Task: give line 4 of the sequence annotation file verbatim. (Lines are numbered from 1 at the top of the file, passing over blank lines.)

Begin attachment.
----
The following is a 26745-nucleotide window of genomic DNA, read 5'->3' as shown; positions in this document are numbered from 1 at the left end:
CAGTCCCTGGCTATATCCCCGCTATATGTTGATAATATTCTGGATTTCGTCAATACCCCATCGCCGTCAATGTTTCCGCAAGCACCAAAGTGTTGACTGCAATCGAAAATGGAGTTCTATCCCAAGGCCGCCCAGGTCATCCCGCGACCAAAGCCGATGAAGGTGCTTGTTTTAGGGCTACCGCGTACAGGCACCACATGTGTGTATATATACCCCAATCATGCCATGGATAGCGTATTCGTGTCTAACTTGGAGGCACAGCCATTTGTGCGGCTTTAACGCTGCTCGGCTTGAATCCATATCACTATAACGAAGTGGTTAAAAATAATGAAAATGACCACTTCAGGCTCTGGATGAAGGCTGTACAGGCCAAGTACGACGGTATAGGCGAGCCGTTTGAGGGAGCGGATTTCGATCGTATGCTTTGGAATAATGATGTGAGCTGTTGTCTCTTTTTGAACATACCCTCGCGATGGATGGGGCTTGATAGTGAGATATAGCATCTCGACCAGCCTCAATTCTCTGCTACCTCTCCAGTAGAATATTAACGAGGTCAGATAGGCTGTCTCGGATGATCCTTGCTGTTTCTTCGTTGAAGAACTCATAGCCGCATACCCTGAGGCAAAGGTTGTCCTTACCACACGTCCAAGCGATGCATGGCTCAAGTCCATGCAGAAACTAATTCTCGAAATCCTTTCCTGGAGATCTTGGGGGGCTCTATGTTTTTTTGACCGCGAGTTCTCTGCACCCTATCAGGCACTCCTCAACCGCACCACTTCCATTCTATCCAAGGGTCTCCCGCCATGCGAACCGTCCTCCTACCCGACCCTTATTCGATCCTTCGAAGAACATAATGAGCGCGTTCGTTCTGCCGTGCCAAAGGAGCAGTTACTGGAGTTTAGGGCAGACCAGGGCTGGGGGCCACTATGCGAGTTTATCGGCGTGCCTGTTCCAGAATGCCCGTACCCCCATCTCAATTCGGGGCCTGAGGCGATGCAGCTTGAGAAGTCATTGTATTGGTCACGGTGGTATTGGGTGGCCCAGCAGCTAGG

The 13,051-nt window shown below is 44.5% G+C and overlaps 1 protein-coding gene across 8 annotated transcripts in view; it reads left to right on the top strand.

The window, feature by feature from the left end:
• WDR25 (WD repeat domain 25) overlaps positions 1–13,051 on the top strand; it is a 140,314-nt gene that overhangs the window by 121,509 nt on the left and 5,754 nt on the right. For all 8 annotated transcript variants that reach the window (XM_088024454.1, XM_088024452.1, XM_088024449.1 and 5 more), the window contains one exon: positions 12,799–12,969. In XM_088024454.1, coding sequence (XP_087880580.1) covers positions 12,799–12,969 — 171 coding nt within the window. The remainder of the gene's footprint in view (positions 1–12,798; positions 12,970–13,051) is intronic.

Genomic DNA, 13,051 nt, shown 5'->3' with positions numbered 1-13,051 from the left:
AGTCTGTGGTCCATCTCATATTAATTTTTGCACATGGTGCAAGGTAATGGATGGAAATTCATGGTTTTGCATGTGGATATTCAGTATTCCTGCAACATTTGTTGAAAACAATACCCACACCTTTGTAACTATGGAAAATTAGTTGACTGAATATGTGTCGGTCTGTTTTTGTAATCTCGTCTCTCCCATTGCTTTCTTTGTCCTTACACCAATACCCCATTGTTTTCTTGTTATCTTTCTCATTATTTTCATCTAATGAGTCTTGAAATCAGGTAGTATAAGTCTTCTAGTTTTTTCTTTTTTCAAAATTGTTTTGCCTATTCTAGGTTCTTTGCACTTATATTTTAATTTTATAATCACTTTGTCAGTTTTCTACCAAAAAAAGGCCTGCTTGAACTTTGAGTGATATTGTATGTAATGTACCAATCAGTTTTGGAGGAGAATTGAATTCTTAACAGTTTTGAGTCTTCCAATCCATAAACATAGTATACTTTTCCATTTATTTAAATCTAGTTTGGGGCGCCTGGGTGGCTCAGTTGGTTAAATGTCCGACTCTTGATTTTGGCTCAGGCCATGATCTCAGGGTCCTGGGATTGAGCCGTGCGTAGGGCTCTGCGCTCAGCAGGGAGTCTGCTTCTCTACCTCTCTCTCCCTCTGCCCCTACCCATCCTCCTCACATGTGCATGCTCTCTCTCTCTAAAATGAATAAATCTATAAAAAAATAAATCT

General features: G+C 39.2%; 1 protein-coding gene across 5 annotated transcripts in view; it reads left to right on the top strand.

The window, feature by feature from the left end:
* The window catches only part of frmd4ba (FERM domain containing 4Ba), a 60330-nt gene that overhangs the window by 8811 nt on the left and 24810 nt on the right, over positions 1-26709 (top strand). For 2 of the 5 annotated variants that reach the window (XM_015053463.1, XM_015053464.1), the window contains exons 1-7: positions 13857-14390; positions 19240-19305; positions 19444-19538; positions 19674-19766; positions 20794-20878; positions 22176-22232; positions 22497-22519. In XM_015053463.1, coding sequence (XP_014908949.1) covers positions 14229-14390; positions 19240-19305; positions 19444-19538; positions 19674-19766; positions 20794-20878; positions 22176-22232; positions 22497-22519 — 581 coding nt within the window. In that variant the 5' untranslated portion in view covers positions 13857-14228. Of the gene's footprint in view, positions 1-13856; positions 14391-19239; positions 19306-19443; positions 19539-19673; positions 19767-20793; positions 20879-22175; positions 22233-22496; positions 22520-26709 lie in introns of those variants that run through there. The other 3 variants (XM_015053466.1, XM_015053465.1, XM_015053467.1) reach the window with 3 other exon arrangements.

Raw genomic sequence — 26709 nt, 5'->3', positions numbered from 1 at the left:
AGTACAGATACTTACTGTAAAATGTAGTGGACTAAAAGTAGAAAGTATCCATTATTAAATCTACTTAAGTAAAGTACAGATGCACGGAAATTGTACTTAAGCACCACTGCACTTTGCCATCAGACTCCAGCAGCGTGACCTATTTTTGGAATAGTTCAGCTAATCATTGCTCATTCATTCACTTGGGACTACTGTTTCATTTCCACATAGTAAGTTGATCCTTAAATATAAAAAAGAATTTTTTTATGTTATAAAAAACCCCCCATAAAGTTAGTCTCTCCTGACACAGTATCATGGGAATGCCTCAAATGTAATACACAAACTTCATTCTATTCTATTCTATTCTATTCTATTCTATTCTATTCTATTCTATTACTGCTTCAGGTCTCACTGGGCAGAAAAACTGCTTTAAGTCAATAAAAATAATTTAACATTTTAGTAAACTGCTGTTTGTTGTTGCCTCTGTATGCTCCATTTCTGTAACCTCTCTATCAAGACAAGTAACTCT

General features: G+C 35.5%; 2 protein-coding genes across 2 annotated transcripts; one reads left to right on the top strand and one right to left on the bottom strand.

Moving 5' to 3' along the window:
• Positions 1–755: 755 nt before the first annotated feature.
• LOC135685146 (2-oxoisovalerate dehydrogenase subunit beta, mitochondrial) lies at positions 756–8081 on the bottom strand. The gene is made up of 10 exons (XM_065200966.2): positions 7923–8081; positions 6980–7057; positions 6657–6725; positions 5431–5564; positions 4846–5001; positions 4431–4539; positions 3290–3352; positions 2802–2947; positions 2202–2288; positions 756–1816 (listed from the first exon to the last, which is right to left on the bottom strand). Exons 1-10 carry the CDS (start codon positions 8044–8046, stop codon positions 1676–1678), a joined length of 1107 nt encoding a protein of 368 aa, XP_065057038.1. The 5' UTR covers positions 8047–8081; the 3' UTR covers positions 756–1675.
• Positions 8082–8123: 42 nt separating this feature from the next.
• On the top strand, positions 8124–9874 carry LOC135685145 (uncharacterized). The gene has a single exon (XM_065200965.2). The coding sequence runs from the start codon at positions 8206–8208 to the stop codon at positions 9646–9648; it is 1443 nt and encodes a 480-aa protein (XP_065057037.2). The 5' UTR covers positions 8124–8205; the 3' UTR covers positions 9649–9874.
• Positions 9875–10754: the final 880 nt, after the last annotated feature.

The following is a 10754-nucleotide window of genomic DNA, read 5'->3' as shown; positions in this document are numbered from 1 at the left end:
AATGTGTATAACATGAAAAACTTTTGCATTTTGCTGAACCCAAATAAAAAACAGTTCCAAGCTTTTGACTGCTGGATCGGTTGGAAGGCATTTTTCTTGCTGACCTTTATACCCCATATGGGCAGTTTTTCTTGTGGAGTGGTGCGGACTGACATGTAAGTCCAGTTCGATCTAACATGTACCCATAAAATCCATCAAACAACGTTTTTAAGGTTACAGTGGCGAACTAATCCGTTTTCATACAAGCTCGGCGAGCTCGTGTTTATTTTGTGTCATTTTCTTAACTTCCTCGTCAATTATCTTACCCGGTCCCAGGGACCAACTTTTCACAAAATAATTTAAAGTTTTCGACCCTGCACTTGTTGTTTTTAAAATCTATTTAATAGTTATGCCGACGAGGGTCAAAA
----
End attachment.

The window, feature by feature from the left end: